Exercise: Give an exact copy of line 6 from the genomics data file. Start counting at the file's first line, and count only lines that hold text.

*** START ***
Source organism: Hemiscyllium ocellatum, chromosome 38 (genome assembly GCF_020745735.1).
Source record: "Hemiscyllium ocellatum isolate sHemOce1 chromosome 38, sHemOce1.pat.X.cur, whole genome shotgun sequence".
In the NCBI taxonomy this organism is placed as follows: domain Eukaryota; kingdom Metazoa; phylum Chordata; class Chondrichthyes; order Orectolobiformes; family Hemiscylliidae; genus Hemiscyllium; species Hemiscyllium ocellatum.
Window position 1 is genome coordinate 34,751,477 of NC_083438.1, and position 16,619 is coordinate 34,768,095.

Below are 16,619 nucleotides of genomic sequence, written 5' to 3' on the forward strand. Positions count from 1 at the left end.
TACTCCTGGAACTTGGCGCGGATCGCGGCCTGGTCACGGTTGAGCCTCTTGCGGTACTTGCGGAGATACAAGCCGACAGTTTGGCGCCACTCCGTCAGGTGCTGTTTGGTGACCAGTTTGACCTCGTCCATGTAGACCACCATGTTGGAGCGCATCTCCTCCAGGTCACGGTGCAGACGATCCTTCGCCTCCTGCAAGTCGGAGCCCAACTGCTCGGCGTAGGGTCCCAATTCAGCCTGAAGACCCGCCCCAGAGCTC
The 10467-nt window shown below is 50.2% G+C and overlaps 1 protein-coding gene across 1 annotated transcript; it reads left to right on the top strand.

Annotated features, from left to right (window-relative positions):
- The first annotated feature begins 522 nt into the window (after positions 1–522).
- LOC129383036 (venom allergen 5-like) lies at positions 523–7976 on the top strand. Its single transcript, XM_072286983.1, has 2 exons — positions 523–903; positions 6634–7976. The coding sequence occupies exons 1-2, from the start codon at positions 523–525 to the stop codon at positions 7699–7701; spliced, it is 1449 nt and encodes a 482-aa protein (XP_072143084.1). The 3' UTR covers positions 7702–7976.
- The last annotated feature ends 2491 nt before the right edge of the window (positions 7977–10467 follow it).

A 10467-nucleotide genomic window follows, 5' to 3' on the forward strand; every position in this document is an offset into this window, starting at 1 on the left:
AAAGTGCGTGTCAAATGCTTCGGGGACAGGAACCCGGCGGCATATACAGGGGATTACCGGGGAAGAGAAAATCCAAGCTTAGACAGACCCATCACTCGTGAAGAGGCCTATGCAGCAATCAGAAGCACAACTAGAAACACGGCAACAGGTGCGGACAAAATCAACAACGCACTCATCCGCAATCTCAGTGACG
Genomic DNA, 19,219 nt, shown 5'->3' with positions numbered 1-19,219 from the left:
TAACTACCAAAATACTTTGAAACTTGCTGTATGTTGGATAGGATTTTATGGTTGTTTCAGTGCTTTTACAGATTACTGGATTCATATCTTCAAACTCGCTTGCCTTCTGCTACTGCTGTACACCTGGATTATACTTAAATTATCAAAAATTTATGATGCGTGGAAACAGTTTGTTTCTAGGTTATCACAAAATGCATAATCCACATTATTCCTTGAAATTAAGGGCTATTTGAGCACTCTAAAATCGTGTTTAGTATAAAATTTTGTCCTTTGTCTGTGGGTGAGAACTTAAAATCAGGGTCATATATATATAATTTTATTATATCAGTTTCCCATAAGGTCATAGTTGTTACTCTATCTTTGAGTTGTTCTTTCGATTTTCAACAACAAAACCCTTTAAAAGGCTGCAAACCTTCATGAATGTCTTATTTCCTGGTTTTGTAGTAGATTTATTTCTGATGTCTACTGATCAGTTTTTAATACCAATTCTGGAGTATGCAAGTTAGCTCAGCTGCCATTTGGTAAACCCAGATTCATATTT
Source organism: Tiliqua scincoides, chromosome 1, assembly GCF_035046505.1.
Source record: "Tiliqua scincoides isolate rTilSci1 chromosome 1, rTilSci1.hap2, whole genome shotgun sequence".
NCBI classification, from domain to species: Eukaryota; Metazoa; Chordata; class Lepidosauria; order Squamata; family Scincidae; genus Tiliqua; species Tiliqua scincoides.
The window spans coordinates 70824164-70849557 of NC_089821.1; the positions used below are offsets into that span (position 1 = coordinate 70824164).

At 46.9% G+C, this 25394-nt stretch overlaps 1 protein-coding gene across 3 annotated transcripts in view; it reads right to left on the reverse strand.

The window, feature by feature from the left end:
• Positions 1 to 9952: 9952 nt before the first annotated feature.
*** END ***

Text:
TACTCCTGGAACTTGGCGCGGATCGCGGCCTGGTCACGGTTGAGCCTCTTGCGGTACTTGCGGAGATACAAGCCGACAGTTTGGCGCCACTCCGTCAGGTGCTGTTTGGTGACCAGTTTGACCTCGTCCATGTAGACCACCATGTTGGAGCGCATCTCCTCCAGGTCACGGTGCAGACGATCCTTCGCCTCCTGCAAGTCGGAGCCCAACTGCTCGGCGTAGGGTCCCAATTCAGCCTGAAGACCCGCCCCAGAGCTC